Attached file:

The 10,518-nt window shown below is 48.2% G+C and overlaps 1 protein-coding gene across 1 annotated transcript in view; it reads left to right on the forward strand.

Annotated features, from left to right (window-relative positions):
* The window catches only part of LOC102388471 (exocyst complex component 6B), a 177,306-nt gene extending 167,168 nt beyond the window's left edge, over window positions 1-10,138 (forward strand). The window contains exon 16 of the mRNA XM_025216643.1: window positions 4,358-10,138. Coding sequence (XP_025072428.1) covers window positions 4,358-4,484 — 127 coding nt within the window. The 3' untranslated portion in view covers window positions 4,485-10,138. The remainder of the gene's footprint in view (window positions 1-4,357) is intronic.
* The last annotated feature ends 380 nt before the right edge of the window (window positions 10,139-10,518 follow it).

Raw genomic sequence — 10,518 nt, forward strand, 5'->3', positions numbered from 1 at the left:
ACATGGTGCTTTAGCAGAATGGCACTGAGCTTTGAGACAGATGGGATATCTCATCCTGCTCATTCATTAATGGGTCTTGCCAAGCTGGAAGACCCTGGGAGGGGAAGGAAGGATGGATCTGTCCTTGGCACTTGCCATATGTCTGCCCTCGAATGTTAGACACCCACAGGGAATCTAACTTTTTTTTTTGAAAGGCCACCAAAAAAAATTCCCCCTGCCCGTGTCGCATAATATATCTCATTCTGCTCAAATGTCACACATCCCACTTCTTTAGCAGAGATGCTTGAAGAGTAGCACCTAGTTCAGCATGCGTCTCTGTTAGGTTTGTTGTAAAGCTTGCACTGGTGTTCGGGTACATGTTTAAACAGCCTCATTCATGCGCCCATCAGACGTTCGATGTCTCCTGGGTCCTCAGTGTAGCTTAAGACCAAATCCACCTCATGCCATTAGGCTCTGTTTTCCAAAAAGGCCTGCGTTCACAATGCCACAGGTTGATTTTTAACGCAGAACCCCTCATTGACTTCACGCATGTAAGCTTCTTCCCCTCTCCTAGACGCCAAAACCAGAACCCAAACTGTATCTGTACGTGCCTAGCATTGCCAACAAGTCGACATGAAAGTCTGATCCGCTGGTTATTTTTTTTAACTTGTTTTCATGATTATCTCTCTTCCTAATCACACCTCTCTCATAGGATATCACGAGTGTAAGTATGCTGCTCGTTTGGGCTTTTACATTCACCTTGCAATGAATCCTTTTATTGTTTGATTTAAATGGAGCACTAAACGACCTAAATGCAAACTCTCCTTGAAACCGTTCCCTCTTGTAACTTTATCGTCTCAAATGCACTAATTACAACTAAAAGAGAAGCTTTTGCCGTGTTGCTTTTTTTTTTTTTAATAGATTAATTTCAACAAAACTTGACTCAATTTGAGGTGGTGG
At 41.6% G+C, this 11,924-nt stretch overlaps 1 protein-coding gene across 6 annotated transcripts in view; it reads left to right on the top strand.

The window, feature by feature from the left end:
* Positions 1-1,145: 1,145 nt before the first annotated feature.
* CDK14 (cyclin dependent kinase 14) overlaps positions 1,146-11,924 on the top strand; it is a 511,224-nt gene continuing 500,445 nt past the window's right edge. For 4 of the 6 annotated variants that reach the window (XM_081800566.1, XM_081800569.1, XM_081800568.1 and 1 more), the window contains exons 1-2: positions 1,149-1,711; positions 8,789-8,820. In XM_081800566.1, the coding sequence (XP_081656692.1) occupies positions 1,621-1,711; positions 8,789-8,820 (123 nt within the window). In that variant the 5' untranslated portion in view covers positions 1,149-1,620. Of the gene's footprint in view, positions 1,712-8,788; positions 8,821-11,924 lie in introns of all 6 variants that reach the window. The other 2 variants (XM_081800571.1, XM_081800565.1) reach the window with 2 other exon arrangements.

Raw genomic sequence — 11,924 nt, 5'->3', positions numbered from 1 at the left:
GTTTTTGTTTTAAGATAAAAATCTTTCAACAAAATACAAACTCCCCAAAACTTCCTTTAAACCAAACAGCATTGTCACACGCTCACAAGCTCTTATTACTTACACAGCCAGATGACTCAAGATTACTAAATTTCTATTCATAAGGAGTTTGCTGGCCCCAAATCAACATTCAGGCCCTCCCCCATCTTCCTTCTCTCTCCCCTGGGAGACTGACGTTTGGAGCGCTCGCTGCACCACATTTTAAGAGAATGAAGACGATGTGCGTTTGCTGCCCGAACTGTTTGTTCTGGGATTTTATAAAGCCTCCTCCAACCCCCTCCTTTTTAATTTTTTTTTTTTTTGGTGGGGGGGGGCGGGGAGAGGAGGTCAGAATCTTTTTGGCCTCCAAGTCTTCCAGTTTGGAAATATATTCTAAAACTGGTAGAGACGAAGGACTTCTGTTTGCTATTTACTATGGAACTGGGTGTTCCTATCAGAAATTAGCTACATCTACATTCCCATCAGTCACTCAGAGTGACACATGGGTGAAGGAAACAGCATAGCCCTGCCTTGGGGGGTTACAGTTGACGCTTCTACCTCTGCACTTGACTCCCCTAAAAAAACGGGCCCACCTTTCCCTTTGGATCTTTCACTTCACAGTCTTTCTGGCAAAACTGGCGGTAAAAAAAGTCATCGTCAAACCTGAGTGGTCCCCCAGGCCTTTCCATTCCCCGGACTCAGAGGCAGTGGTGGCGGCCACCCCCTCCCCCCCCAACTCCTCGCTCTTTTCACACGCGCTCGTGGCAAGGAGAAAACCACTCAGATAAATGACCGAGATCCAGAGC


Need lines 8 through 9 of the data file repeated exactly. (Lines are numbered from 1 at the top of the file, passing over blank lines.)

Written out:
The window, feature by feature from the left end:
* Positions 1-1,145: 1,145 nt before the first annotated feature.